Last week I met a holographic lifeform who calls himself Uncle Rabbit.
I now have a new friend, created by Looking Glass, the hologram company out of Brooklyn (we’re investors, and I’m on the board). A hologram + ChatGPT. A robot, but made of software and light instead of atoms. And with a lot more character.
The video above shows Shawn Frayne (CEO of Looking Glass) talking with Uncle Rabbit about … me. Then, they create a short science fiction story about me, carrots, and holograms. Finally, Shawn integrates my personality with Uncle Rabbit, and hilarity ensues.
Regular readers will know that one of my favorite categories to invest in is things-as-predicted-by-science-fiction. So, naturally, I’m interested in computing interfaces from sci-fi that you can speak directly to. Iron Man’s Jarvis or the potty mouth alien child in the movie Her. You get the idea.
Over the years, I’ve seen (and chatted with) many AI assistants and bots chasing this science-fiction future. But last week, I met a holographic lifeform who feels completely different.
If you want to know more, head over to Uncle Rabbit. And do yourself a favor and eat more vegetables (Uncle Rabbit told me to say that.)
If AI’s current excitement and hype interests you, I encourage you to join the Rocky Mountain Artificial Intelligence Interest Group (RMAIIG).
The monthly Meetup will follow the fascinating and rapidly evolving world of generative AI tools. The RMAIIG community is focused on exploring and discussing the latest developments in AI, particularly tools like ChatGPT, DALL-E, Midjourney, Microsoft’s Bing with Chat, and Google’s Bard and workspace tools. The group will also look at the impact of these tools on business, education, the workplace, law, entrepreneurship, and society.
RMAIIG was founded by Dan Murray. I met Dan in 1995, shortly after moving to Colorado, and we have been friends ever since. Dan started the Rocky Mountain Internet Users Group (RMIUG) in 1994, almost 30 years ago, eventually growing to over 15,000 subscribers on their email lists. Dan was also friends with a dear friend of mine, the late Larry Nelson, who was a fixture (with his wife Pat, of course) at the Internet user group meetings.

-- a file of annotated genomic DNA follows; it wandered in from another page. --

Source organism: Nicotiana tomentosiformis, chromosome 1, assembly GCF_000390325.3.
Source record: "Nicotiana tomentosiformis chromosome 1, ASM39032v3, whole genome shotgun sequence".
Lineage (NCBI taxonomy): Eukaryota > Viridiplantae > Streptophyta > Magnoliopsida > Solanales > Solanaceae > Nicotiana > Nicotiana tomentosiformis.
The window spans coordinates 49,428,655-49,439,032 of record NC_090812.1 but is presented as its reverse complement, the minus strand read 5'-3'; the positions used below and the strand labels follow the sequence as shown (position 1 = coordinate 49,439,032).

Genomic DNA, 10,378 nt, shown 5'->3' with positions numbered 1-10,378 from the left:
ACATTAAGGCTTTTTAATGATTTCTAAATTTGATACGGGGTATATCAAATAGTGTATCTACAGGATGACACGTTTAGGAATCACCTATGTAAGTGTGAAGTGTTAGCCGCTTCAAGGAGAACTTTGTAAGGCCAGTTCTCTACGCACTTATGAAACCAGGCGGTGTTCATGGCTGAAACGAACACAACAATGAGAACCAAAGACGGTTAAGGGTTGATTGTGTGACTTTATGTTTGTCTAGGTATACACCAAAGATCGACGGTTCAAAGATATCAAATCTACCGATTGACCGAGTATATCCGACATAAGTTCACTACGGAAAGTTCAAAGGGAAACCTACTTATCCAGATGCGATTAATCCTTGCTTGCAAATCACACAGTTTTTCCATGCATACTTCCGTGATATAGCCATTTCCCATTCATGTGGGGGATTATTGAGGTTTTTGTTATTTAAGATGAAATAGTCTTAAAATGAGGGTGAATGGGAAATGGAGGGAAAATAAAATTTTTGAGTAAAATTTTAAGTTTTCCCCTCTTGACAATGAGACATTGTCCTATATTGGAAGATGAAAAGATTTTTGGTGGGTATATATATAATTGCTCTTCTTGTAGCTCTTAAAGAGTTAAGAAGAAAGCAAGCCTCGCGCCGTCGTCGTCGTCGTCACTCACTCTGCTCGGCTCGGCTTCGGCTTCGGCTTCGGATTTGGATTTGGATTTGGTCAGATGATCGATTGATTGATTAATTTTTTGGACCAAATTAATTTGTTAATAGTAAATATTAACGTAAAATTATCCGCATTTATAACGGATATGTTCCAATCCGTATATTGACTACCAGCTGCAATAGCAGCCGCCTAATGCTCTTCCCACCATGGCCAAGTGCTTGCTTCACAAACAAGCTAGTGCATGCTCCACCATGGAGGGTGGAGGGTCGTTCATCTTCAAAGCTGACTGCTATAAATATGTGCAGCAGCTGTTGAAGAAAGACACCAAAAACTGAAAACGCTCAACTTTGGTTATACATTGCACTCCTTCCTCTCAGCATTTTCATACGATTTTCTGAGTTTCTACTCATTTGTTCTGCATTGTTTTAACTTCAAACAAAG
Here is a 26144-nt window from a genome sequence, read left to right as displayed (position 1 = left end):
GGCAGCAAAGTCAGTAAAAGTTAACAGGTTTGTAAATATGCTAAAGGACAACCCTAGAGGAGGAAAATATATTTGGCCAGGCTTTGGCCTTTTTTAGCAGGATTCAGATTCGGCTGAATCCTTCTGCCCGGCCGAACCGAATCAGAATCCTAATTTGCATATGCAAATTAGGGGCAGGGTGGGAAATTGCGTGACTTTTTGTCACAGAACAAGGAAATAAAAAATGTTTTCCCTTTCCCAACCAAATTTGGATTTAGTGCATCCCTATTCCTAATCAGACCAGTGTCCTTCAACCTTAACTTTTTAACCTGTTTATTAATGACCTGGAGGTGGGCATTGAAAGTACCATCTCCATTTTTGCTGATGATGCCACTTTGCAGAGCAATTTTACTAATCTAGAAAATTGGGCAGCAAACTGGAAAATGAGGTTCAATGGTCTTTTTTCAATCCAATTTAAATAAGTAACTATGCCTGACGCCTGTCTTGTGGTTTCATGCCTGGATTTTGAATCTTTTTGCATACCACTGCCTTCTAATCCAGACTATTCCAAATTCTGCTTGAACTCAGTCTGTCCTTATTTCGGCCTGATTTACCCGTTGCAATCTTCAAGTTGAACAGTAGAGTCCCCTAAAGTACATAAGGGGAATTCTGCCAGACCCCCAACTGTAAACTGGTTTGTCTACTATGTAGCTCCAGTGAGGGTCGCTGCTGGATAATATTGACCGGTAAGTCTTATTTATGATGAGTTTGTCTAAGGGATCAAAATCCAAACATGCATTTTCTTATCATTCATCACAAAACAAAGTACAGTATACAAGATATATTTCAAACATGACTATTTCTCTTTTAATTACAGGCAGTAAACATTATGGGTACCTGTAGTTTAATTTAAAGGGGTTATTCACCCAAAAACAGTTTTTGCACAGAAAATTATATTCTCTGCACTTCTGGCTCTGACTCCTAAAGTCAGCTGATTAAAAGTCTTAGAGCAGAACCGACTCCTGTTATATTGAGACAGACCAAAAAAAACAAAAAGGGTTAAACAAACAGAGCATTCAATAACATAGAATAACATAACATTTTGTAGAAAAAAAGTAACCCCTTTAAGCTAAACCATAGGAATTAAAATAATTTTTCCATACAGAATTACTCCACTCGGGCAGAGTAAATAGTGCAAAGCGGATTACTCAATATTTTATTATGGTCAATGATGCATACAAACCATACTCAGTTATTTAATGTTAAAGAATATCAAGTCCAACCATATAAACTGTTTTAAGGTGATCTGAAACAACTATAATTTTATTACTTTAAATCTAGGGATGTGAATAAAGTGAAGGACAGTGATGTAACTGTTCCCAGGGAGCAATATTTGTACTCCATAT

Their first meeting is Tuesday, April 11th, and covers a deeper dive into ChatGPT. The group is taking speaker suggestions and ideas for a venue for quarterly in-person meetings when they aren’t on Zoom. I encourage Rocky Mountain readers to get involved if they’re interested in exploring the rapidly-changing world of AI.
Paul Kedrosky and Eric Norlin of SK Ventures wrote an interesting and important essay titled Society’s Technical Debt and Software’s Gutenberg Moment.
The abstract follows. I encourage you to read the full essay.
There is immense hyperbole about recent developments in artificial intelligence, especially Large Language Models like ChatGPT. And there is also deserved concern about such technologies’ material impact on jobs. But observers are missing two very important things:
This technical debt is about to contract in a dramatic, economy-wide fashion as the cost and complexity of software production collapses, releasing a wave of innovation.
On Tuesday, David Cohen (Techstars co-founder/chair) and I did an AMA for Techstars founders about the SVB crisis. The team at Techstars turned it into a podcast for our Give First series.
The teaser from the podcast follows:
The fall of SVB will go down in history as one of those ‘where were you when …’ moments. For David Cohen, he was sitting at a sporting event when his phone began buzzing incessantly. For Brad Feld, he was couch shopping with his wife.
Feld is no stranger to crises and his instincts kicked in quickly.
“I shifted into problem-solving mode,” says Feld.
But then, almost as quickly, the government stepped in and money began flowing. Crisis averted. It was time to reflect.
Listen as Feld and Cohen share insight into what they saw in the VC and startup community, how communication made all the difference and how many came together to support each other.